Imagine choking on a morsel of food and gasping for air—that rencounter with death most of us have had at the dining table at some point in our life. The Heimlich manoeuvre may save you from that stubborn crumb stifling your windpipe. Now, scale that choker several times up. What happens when your lungs, battered and heavy with fluid from an infection, struggle to pump air and process the amount of oxygen required to keep your body fully functional, and let you be a living, breathing human? You need oxygen—pure, medical grade—from a respirator, from a ventilator, from a cylinder. What if this oxygen isn’t available, like it happened when the second wave of the Covid pandemic peaked in April-May in India, overwhelming our healthcare system? Death—slow, painful and wretched, like a fish yanked out of water.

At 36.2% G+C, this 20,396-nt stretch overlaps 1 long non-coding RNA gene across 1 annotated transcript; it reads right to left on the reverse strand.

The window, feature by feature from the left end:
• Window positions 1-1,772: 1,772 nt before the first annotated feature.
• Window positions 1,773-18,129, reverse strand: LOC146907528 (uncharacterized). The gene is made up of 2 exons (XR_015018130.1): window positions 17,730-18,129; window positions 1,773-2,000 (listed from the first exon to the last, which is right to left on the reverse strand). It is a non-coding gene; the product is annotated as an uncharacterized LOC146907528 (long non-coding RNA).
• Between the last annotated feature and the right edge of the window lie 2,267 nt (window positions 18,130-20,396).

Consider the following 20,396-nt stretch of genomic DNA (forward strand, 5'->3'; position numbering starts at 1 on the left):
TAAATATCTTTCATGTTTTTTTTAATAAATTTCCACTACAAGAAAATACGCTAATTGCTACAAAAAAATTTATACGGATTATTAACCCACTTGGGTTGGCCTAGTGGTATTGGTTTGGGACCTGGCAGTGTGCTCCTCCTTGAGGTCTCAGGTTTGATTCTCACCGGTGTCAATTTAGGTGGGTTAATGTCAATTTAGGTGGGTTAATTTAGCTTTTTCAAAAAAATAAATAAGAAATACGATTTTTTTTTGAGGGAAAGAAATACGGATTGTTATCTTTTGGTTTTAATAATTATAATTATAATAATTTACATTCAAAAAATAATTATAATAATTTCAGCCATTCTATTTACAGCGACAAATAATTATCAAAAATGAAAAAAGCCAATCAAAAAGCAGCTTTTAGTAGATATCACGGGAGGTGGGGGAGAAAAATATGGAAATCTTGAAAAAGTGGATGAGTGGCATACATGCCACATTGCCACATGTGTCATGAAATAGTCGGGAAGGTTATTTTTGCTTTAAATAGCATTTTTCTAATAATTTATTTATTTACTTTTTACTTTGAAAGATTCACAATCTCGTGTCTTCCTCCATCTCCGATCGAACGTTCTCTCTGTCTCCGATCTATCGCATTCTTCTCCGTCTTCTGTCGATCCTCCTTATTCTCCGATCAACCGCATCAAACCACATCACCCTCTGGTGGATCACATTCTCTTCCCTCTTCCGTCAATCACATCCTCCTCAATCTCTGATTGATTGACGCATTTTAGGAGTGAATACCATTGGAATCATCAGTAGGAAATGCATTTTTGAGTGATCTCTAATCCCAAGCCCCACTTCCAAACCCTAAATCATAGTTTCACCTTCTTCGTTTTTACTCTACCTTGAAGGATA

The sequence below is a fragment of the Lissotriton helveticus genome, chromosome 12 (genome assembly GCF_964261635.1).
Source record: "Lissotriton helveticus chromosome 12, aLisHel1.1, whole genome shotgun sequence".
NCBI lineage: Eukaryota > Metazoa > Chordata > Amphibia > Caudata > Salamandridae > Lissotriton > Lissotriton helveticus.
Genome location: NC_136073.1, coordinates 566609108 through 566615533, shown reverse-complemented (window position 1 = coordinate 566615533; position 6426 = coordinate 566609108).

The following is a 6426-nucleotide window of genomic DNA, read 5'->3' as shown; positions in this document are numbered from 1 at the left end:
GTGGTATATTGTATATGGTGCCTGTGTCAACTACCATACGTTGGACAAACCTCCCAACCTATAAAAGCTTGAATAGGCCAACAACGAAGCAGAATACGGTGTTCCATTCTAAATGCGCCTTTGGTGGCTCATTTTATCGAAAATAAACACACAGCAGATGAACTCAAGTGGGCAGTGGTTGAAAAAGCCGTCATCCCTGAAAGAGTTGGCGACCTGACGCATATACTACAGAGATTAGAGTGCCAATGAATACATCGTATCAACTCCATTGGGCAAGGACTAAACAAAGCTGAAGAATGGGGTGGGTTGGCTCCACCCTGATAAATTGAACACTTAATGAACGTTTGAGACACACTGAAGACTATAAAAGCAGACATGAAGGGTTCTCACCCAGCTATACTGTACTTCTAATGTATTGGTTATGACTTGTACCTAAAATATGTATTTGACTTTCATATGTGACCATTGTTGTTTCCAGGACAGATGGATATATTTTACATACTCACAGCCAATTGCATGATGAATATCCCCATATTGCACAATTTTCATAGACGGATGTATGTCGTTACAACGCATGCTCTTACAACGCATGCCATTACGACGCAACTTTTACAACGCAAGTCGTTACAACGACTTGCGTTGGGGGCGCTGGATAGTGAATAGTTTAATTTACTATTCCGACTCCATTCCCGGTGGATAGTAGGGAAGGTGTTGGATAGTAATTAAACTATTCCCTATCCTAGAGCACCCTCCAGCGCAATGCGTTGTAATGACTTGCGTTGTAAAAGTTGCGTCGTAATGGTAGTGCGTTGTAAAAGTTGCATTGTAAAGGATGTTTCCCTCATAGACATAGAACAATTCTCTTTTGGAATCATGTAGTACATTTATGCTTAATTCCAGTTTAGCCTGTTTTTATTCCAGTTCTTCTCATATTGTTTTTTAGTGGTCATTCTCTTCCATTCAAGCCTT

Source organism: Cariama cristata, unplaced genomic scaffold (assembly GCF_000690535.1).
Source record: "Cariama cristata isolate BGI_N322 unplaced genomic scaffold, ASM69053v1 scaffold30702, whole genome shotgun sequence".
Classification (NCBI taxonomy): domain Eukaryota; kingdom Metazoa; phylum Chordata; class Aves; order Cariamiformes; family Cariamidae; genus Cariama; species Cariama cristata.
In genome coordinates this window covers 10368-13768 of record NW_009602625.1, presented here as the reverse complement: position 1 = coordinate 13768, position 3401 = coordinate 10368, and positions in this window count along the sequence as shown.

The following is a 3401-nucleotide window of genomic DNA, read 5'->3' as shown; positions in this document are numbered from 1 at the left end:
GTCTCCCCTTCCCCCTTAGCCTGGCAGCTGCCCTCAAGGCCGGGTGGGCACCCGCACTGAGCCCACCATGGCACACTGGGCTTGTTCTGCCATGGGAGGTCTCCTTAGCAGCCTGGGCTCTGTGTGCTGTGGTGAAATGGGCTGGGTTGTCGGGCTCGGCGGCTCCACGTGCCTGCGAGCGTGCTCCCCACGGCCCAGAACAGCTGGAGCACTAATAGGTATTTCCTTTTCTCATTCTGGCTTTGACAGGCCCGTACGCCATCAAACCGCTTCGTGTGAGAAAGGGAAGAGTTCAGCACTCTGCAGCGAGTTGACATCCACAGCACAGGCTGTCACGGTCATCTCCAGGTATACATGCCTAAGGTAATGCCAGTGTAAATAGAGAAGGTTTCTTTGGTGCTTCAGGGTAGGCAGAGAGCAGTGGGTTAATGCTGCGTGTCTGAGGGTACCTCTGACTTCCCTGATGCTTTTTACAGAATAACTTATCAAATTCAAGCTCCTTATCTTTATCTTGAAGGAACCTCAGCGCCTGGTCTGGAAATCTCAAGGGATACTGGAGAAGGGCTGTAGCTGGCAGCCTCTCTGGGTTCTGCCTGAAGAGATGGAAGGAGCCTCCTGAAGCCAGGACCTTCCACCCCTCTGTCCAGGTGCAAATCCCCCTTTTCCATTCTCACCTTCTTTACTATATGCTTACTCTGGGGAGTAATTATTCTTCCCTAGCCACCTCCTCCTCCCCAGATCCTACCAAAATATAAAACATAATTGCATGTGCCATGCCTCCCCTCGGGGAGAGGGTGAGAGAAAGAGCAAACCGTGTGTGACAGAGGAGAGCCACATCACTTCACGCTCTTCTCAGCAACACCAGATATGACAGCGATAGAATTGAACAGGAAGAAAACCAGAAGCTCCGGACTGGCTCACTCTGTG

We have seen it during the month-long carnage—thousands dead begging for a breath, heart-wrenching scenes in hospitals, their emergency units and carports. A daughter tries to revive his father by pressing his chest with her folded palms. A wife gives mouth-to-mouth resuscitation to her husband, fully aware she would be infected too, if not already. An inconsolable woman refuses to leave her husband’s corpse. A father pleads with a doctor for an ICU bed for his son. A man begs a patient to share his oxygen cylinder with his younger brother. They died of Covid, but it’s the lack of oxygen that killed many. What do you call it when a soldier dies of a gangrened bullet wound? The bullet killed him, or the sepsis? Both, actually. Depends on how one quarters and fillets the cause of death, and fills out the official report. Hundreds of deaths in the coronavirus pandemic followed this order: Covid, oxygen shortage. There are other factors, but for the context, oxygen is the least we should be able to provide to save lives. So then, are we prepared if there’s a third outbreak?